Cancer breakthrough: Promising treatment uses patient's own immune system to attack diseased cells

Being called a game-changer in the fight against cancer, researchers at Memorial Sloan Kettering Cancer Center in New York have successfully used the body's own immune system to attack cancer cells.

A group of 16 people with advanced leukemia who ran out of treatment options went through targeted T cell therapy. It effectively eliminated the cancer cells in most patients.

CBS News contributor, Dr. David Agus leads the Westside Cancer Center at the University of Southern California. Agus joined the “CBS This Morning” co-hosts to discuss the new treatment. He told them that the group at Memorial Sloan Kettering did some “remarkable research.”

“They took 16 patients with advanced leukemia, who had failed chemotherapy or not responded at all to chemotherapy, so they classically have weeks to months to live. They took their own immune cells out … and inserted a homing mechanism to target the cancer cells,” said Agus. “The cancer cells were growing on their own, unrelentingly, and these immune cells came in and they could target and kill them. They become assassins. So, making their own immune cells become assassins and it worked.”

Out of the 16 patients who were part of this treatment, 14 achieved total remission. However, Agus said that this treatment does not cure cancer on its own.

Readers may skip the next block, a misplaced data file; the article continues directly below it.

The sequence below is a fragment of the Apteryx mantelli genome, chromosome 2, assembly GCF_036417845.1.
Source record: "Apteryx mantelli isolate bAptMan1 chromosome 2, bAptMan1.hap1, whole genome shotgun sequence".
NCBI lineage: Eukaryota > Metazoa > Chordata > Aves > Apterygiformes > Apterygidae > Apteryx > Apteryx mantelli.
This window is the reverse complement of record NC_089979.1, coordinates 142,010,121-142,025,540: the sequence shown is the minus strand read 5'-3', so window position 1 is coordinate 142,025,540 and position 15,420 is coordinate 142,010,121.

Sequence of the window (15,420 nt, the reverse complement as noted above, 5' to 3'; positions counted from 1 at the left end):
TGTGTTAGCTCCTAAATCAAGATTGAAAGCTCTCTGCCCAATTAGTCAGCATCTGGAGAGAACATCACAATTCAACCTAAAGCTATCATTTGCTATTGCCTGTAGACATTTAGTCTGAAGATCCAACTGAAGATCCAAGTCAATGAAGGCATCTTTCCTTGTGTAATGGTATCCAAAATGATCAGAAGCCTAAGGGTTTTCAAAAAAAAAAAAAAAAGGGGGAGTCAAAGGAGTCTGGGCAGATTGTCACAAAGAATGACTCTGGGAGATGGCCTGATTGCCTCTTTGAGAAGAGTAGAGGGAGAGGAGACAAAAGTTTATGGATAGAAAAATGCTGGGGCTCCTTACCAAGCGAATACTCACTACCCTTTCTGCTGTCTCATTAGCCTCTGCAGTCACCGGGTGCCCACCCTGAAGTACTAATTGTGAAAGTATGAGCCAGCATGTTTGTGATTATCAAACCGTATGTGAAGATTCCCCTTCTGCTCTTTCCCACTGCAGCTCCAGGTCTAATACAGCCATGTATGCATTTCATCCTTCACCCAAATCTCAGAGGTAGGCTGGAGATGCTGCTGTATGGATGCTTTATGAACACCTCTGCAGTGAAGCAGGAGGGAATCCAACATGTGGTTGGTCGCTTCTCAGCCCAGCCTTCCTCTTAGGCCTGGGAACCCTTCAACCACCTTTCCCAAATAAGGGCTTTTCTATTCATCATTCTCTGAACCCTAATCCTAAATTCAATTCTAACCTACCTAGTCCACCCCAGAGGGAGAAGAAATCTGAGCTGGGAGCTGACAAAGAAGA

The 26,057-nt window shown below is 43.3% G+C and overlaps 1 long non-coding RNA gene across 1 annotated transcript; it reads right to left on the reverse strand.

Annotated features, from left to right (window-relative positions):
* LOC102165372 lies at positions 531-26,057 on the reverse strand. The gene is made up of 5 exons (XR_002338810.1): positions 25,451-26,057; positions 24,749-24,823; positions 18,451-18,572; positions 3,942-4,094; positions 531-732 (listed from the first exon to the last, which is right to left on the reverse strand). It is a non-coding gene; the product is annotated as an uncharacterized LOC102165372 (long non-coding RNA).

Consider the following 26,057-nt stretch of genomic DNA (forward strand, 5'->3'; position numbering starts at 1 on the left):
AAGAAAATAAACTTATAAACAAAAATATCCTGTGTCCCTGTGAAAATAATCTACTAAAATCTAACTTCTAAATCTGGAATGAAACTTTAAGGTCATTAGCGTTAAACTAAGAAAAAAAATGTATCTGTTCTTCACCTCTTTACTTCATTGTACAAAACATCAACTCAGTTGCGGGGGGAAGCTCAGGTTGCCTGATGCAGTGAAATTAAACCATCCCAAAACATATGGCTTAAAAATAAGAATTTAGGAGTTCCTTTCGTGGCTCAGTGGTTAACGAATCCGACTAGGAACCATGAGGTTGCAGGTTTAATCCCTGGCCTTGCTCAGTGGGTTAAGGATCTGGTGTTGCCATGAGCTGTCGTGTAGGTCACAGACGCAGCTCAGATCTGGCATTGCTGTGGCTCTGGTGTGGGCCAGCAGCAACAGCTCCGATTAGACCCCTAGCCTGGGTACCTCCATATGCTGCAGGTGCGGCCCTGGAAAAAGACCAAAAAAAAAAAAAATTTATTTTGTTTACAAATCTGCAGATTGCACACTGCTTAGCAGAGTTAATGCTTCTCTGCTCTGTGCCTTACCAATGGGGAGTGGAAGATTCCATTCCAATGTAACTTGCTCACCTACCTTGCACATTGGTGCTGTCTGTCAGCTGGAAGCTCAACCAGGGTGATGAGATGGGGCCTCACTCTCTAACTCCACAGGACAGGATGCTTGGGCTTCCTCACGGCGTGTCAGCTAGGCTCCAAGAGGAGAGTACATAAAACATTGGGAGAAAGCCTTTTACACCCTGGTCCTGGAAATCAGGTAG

“What we know is this cancer comes back and the only way to cure it is with a bone marrow transplant,” he said. “You can only go for a bone marrow transplant if you’ve first eliminated the cancer cells in the blood.”

Agus said that this therapy was able to effectively remove the cancer cells from the blood and that “most of the patients were able to go on to transplant” and from there the patients can actually be cured.

One major problem with current cancer treatments, like chemotherapy, is the side effects the drugs have on patients. While Agus said that all treatments will have side effects, this particular one might actually work “too well.”

“These cells kill all of the cancer at once and it’s actually the toxins from the dead cancer cells that cause the side effects,” he said.

Agus said that this breakthrough could not have been made even 10 years ago because it builds on a decade of work in gene therapy.

The study is being published Thursday in Science Translational Medicine

  • Shoshana Davis

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